Steve Forrest, 'S.W.A.T.' Star, Dies at 87
May 23, 2013 | 3526 views | 1 1 comments | 10 10 recommendations | email to a friend | print
STEVE FORREST
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Obituary of Steve Forrest

 

Actor Steve Forrest, whose leading role as Lt. Hondo Harrelson of ABC-TV’s “S.W.A.T.” made him a household name in the 1970’s, died peacefully surrounded by family on Saturday, May 18th, 2013 in Thousand Oaks, California. He was 87.

 

Born William Forrest Andrews on September 25th, 1925 in Huntsville, Texas to Annis and Charles Andrews (a Baptist minister), Forrest was the youngest of 13 children.

 

At age 18 he enlisted in the military and served with the U.S. Army attaining the rank of Sergeant during World War II, where he fought in the historic Battle of the Bulge. 

At the end of the war, Forrest continued in the Army Reserve and moved to Los Angeles to pursue his college career. In 1946, while attending UCLA, he would meet his life long love, Christine Carilas. The two were married in 1948 and remained together for 65 years until his death.

 

Forrest graduated with honors from UCLA in 1950 with a bachelor’s degree in theater arts, and went on to work as a stagehand at the renowned La Jolla Playhouse in southern California. It was there, during the summer stock production of “Goodbye Again” that he was discovered by Hollywood legend Gregory Peck.  Peck cast him in the production and later arranged for his first screen test with MGM, where he was placed under contract.

 

In 1953 Forrest garnered the New Star of the Year, Golden Globe Award for his performance in the Warner Bros. film “So Big” playing opposite Jane Wyman and Sterling Hayden.  Throughout the 1950’s, Forrest landed roles on both the large and small screens, frequently cast on classic early television series, including “Playhouse 90,”  “Climax! Theater,” “Lux Video Theater” and “Alfred Hitchcock Presents.”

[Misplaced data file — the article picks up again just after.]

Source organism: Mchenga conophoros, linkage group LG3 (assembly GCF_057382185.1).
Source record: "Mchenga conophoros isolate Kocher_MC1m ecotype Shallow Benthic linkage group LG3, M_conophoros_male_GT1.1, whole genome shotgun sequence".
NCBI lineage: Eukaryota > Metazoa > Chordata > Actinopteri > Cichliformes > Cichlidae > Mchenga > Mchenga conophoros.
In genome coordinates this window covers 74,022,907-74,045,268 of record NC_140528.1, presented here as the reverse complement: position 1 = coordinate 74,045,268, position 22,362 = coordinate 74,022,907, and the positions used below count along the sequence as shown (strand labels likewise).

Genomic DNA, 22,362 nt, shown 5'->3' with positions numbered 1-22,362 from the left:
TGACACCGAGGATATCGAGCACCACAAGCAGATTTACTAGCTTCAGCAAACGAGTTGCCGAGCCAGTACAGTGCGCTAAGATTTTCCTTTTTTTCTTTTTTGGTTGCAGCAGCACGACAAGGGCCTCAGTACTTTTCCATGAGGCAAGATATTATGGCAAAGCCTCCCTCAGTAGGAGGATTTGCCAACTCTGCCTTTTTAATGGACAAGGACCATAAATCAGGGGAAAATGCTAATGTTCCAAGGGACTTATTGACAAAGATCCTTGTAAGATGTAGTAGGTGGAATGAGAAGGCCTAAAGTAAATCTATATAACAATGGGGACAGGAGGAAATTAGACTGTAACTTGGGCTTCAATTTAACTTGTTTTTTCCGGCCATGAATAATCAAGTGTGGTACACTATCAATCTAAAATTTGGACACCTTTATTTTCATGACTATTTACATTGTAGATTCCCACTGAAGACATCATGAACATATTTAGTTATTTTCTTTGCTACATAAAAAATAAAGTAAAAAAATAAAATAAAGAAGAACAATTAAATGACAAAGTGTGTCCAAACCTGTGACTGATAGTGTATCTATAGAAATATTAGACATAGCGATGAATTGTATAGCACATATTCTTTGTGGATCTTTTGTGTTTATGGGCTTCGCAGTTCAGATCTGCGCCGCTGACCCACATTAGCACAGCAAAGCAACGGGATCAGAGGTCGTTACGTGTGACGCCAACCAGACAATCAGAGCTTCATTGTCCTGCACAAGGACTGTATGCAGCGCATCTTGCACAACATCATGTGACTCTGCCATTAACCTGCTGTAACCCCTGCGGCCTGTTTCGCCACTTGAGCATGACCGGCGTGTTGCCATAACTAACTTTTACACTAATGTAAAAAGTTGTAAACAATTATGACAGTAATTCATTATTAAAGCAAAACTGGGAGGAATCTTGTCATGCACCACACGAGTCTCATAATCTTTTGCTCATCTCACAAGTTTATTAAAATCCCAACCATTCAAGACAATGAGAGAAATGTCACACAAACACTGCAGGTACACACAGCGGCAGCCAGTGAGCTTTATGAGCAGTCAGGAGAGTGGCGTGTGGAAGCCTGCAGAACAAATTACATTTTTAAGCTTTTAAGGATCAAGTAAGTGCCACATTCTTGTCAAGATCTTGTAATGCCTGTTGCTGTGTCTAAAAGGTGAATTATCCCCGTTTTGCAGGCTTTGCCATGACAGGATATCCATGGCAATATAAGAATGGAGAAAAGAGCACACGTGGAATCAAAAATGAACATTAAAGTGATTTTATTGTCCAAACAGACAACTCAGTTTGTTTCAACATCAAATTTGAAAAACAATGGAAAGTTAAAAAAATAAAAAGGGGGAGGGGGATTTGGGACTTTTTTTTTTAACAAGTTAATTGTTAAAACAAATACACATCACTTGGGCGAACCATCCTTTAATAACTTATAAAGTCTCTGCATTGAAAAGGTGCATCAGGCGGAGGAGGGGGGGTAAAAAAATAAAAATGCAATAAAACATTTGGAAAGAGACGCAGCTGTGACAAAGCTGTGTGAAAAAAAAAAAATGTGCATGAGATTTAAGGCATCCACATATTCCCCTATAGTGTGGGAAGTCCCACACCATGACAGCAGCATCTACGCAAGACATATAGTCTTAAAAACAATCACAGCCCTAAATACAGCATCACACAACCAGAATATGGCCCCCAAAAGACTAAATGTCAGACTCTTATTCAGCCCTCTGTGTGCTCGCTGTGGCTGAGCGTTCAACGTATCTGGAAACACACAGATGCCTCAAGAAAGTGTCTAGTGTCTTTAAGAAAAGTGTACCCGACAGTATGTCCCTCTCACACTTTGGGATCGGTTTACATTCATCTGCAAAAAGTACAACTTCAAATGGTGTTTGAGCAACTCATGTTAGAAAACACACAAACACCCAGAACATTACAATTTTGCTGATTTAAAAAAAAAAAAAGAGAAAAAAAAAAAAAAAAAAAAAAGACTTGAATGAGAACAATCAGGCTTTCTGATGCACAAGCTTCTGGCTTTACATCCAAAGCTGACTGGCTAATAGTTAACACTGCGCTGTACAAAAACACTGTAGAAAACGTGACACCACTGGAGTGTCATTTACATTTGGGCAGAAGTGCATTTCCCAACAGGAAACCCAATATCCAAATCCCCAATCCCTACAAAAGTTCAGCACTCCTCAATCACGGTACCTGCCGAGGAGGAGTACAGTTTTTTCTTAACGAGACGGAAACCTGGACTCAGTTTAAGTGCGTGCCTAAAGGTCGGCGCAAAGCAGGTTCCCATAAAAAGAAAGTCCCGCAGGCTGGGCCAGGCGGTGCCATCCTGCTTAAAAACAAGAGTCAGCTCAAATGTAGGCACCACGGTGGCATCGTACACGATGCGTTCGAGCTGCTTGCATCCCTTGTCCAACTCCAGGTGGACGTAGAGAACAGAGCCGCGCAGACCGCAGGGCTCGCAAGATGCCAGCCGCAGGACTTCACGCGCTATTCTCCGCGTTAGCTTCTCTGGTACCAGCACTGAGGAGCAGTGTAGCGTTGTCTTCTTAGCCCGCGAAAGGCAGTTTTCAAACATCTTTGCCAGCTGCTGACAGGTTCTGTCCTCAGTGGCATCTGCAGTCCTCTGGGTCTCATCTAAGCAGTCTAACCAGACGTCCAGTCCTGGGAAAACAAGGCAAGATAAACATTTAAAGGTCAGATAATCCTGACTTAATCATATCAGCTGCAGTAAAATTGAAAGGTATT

His early films included roles as a P.O.W. opposite Ronald Reagan in MGM’s “Prisoner of War” (1954), Robert Taylor’s younger brother in “Rogue Cop” (1954), Doris Day’s would-be suitor in “It Happened to Jane” (1959), Elvis Presley’s half brother in the 20th Century Fox western “Flaming Star” (1960), Sophia Loren’s gun slinging love interest in Paramount’s “Heller in Pink Tights” (1960), and with John Wayne and an all star cast in “The Longest Day” (1962).   Later film and television appearances included “North Dallas Forty” (1979), “Mommie Dearest” (1981) with Faye Dunaway, “Spies Like Us” (1985) with Chevy Chase and Dan Akroyd, the TV miniseries “Hollywood Wives” (1985), a season on CBS-TV’s “Dallas” (1985),  “Storyville” (1992) with James Spader and “Killer: A Journal of Murder” (1995) with James Woods.

 

A trained vocalist, Forrest made his Broadway debut as budding prizefighter Bob Stanton in the 1958 production of “The Body Beautiful” playing opposite Mindy Carson, Jack Warden and Brock Peters. 

 

In 1965, under contract to BBC, Forrest relocated to London with his family to star as John Mannering, the international antique-dealer-cum-secret-agent in the British crime drama, “The Baron.”  The program marked the first color series on British television.

 

In a career spanning more the 60 years Forrest was frequently cast as a leading man or protagonist “heavy.”  An aficionado of the American western, Forrest delighted in roles that glorified the genre, including guest starring appearances in such television classics as “The Virginian,” “Bonanza” and “Gunsmoke,” among many others.

 

But it was his role as the hard hitting yet warm hearted Lt. Hondo Harrelson that most endeared Forrest to the American audience.  As the leader of the police department’s five-man special weapons and tactics team, he was often seen with his bullhorn in hand, jumping into the large dark gray van shouting the signature line, “Let’s roll!”   As a salute to the show, Forrest appeared in a cameo role as the van driver in the film version of “S.W.A.T.” (2003) with Samuel L. Jackson.

 

An avid and accomplished golfer, Forrest frequently played in charity tournaments around the world.  In 1976, he competed on the American team at the Bing Crosby Great Britain vs. U.S.A. Tournament at the iconic Glen Eagles Course in Scotland.  His performance on the greens so impressed Crosby he was heard to say “… Steve, you may have to give up your ‘amateur’ standing!”

 

Although devoted to his career, Forrest’s greatest passion in life remained his family. 

 

He is survived by his wife Christine, sons Michael, Forrest and wife Lori Andrews of Los Angeles, Stephen and wife Sally Andrews of Napa Valley and his grandchildren Samantha, Emily, Aubrey and Alex Andrews.

 

A service for family and friends will be held on Thursday, May 30, 2013 at 10:00 am at Pierce Brothers Valley Oaks Griffin Memorial Park at 5600 Lindero Canyon Road, Westlake Village, CA 91362.  



 

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Virginia Laffitte
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May 23, 2013
How well I remember his films and performances.

Sincere Condolences to his family.